Arnie Cader

In the early 1980’s the business climate was reeling from major economic turmoil. At work, Arnie was struggling with the recession, historically high interest rates, and his workload had grown exponentially. He was also dealing with a couple of major personal blows: his father became terminally ill and a very close friend had serious financial problems and had filed for bankruptcy. Arnie couldn’t sleep at night and felt like he was on a downward spiral, working harder and harder and getting less and less accomplished. Having never been exposed to mental health issues before, Arnie did not recognize the nature or seriousness of his situation.

For a long time he did nothing about it, until one day he realized something was terribly wrong and a friend referred him to a psychiatrist. Unfortunately, at that point his situation had become was so dire that he was diagnosed with a clinical depression and had to be hospitalized. He spent nine days in treatment. Fortunately, medication and talk therapy proved effective, and Arnie soon was able to return to his normal life.

Everything was fine, until several years later, in 1990, he felt well enough to take himself off his medication. His ensuing relapse was yet another wake- up call. To maintain his mental health, Arnie was advised to stay on his medication forever. In 2008, the nationwide financial crash plunged the country into crisis, and Arnie once again found himself struggling and pushing himself past his limits. This triggered a third depressive episode. While less severe than the first one, it kept him in the hospital this time, for four days. It was another important lesson for a man who had become used to challenging himself at every turn and throwing himself into his work.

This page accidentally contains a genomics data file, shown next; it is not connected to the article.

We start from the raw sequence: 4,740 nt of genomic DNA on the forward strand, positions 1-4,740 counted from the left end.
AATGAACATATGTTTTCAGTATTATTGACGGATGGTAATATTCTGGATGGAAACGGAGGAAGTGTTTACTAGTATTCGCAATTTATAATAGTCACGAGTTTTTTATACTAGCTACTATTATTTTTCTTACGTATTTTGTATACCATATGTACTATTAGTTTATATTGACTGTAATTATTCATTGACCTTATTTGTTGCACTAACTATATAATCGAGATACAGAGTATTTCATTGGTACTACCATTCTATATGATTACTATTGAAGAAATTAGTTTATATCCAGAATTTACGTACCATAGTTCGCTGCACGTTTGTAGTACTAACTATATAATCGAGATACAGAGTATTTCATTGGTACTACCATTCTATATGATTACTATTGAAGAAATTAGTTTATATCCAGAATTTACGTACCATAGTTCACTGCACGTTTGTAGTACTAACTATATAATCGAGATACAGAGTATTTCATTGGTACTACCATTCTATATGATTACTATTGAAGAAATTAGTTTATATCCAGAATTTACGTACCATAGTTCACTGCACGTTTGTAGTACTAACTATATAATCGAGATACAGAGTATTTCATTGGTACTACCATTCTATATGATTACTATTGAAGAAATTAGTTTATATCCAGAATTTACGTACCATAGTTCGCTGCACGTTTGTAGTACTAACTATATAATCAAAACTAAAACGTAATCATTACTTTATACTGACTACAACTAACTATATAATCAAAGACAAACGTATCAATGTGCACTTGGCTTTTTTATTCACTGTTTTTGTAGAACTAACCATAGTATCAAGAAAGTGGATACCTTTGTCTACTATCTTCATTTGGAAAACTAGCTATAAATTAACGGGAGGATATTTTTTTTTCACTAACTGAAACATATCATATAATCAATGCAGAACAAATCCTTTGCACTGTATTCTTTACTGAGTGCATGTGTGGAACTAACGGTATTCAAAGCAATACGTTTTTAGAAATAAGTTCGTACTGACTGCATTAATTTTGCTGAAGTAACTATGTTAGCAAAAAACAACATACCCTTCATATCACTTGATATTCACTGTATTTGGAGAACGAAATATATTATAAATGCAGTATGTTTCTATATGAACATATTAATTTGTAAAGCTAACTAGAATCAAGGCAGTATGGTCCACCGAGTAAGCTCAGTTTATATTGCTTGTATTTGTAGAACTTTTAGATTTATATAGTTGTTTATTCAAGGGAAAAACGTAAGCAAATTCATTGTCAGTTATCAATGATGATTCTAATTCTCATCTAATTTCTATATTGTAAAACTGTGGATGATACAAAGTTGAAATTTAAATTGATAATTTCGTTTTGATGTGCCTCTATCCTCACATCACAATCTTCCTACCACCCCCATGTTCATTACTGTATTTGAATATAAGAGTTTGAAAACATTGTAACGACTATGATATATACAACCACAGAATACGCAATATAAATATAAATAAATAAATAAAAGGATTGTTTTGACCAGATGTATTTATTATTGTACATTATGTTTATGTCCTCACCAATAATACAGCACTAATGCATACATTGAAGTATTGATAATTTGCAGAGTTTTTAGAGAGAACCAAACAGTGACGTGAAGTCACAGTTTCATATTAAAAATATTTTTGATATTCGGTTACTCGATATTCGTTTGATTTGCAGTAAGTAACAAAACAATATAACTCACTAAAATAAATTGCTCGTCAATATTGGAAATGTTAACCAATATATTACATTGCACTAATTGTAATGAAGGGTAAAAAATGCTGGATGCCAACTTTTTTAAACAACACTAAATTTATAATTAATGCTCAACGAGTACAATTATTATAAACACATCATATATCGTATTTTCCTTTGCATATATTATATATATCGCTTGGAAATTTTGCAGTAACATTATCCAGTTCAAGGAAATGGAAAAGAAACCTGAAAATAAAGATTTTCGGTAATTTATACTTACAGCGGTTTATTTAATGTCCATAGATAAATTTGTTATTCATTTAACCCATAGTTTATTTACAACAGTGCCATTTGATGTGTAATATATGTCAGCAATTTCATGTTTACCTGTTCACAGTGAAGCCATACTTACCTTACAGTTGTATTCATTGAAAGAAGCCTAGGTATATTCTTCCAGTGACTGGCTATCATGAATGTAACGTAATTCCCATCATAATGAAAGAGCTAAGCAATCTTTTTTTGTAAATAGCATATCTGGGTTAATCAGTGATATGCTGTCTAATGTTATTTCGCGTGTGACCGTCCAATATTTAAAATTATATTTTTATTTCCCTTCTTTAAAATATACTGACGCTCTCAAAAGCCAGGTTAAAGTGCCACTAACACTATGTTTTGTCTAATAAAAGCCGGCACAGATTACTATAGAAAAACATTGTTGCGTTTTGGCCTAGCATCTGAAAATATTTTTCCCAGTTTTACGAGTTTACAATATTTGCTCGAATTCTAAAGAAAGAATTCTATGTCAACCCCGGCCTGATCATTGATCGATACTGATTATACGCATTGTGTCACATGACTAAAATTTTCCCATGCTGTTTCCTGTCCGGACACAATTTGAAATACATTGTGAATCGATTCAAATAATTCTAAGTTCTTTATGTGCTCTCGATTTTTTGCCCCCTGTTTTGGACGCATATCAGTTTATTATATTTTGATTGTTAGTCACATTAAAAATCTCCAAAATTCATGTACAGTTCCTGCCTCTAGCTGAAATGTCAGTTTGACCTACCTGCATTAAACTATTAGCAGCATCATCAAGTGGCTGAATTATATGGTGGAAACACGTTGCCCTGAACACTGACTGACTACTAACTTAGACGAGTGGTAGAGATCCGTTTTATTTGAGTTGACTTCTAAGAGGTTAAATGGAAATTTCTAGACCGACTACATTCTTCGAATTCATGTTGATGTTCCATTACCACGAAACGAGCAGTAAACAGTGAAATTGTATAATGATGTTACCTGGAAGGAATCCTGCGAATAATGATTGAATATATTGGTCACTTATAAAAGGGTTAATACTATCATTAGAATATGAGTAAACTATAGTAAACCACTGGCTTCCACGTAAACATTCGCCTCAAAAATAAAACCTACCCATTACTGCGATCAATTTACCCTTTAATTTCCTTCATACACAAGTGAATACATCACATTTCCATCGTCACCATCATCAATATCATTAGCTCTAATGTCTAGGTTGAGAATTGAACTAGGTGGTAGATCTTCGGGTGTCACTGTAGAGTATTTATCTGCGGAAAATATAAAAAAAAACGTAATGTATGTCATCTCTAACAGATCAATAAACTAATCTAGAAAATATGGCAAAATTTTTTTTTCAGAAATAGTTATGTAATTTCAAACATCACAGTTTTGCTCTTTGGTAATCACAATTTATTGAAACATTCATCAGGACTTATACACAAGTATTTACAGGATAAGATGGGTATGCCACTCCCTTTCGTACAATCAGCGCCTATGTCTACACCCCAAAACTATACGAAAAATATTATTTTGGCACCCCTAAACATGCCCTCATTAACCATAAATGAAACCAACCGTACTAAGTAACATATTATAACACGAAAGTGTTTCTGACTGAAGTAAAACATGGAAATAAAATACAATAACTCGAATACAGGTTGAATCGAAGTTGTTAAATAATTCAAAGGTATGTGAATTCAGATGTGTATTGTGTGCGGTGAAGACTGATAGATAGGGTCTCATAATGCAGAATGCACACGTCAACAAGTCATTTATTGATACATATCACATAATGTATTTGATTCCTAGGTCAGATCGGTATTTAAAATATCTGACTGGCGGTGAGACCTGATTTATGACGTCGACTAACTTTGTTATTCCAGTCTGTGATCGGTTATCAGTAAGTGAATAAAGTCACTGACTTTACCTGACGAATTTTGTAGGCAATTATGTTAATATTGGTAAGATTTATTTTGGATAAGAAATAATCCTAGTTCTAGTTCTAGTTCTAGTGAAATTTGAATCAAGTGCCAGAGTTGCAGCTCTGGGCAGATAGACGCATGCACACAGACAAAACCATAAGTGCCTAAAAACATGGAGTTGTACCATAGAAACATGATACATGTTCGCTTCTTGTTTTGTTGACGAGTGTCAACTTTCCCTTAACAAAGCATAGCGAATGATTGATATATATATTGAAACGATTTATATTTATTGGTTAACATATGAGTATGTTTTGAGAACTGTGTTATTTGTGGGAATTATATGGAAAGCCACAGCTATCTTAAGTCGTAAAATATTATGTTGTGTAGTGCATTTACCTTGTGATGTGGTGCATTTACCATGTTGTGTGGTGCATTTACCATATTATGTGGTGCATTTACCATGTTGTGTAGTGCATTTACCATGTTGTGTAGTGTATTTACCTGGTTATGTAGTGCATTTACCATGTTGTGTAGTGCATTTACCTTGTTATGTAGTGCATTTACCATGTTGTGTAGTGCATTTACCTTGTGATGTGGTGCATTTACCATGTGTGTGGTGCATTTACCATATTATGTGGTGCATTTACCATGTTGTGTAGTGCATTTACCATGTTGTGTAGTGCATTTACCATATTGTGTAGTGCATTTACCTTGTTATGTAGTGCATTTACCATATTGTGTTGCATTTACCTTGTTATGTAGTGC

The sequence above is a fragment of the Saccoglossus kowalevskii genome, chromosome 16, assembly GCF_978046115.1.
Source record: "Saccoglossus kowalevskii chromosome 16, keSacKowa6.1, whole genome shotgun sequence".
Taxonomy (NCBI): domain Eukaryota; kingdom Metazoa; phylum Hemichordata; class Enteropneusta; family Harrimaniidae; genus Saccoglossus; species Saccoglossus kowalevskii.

Arnie realizes that he would have benefitted from some sound mental health education earlier in life. Had he known better, during his first bout of depression, he would have sought treatment much sooner, which may have prevented his situation from deteriorating. To raise public awareness of mental health issues, in the late 1980’s Arnie took a pioneering step and began to speak out publically about his clinical depression. His commitment to mental health advocacy led him to join the Board of Directors of The Clarke Institute in Toronto, where he was initially hospitalized. Along with his attending physician, Arnie created The Clarke Institute Foundation which is now the CAMH Foundation. His career has always been a high priority, but as he nears retirement Arnie now understands the importance of living a more balanced life and taking more time for himself. One thing will never change; he will always be grateful for every morning he wakes up feeling well. After all the challenges he’s been through, Arnie knows he will never take a good day for granted.

Community Fund Advisory Committee

Mental health leaders in communities across Canada provide guidance and advice in the selection of Community Fund grant recipients.

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Diversity Fund Circle of Advisors

A circle of advisors, comprised of mental health experts, community leaders and people with lived experience from within Black, Indigenous and People of Colour communities assist in the review process and provide advice and consultation on the development and future evolution of the fund.

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